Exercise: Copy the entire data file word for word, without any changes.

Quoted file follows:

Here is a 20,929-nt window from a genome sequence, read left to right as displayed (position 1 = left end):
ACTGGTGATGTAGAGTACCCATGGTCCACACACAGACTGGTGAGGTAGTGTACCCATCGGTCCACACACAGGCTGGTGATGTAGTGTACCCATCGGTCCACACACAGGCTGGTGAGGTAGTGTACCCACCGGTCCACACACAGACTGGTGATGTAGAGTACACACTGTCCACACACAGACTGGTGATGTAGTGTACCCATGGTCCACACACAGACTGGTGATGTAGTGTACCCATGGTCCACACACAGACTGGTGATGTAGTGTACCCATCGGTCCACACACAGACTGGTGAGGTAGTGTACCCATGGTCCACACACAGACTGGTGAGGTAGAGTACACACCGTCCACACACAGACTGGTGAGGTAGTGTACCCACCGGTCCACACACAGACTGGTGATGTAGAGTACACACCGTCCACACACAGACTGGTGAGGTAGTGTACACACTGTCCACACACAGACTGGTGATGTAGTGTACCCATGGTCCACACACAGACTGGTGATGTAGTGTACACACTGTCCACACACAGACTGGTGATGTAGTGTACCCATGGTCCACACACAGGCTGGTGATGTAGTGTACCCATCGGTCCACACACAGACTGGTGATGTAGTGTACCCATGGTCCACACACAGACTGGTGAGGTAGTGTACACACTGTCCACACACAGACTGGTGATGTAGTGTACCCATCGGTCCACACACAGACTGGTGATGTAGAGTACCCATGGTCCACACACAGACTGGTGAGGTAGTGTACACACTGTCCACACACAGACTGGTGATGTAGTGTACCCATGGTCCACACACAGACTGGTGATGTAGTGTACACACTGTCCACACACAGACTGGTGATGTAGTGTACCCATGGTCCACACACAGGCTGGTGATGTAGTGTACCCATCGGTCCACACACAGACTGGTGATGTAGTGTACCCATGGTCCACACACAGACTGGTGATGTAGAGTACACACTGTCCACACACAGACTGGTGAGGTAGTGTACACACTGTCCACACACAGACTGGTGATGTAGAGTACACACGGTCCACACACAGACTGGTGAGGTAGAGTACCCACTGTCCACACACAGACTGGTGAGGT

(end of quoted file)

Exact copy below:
Here is a 20,929-nt window from a genome sequence, read left to right as displayed (position 1 = left end):
ACTGGTGATGTAGAGTACCCATGGTCCACACACAGACTGGTGAGGTAGTGTACCCATCGGTCCACACACAGGCTGGTGATGTAGTGTACCCATCGGTCCACACACAGGCTGGTGAGGTAGTGTACCCACCGGTCCACACACAGACTGGTGATGTAGAGTACACACTGTCCACACACAGACTGGTGATGTAGTGTACCCATGGTCCACACACAGACTGGTGATGTAGTGTACCCATGGTCCACACACAGACTGGTGATGTAGTGTACCCATCGGTCCACACACAGACTGGTGAGGTAGTGTACCCATGGTCCACACACAGACTGGTGAGGTAGAGTACACACCGTCCACACACAGACTGGTGAGGTAGTGTACCCACCGGTCCACACACAGACTGGTGATGTAGAGTACACACCGTCCACACACAGACTGGTGAGGTAGTGTACACACTGTCCACACACAGACTGGTGATGTAGTGTACCCATGGTCCACACACAGACTGGTGATGTAGTGTACACACTGTCCACACACAGACTGGTGATGTAGTGTACCCATGGTCCACACACAGGCTGGTGATGTAGTGTACCCATCGGTCCACACACAGACTGGTGATGTAGTGTACCCATGGTCCACACACAGACTGGTGAGGTAGTGTACACACTGTCCACACACAGACTGGTGATGTAGTGTACCCATCGGTCCACACACAGACTGGTGATGTAGAGTACCCATGGTCCACACACAGACTGGTGAGGTAGTGTACACACTGTCCACACACAGACTGGTGATGTAGTGTACCCATGGTCCACACACAGACTGGTGATGTAGTGTACACACTGTCCACACACAGACTGGTGATGTAGTGTACCCATGGTCCACACACAGGCTGGTGATGTAGTGTACCCATCGGTCCACACACAGACTGGTGATGTAGTGTACCCATGGTCCACACACAGACTGGTGATGTAGAGTACACACTGTCCACACACAGACTGGTGAGGTAGTGTACACACTGTCCACACACAGACTGGTGATGTAGAGTACACACGGTCCACACACAGACTGGTGAGGTAGAGTACCCACTGTCCACACACAGACTGGTGAGGT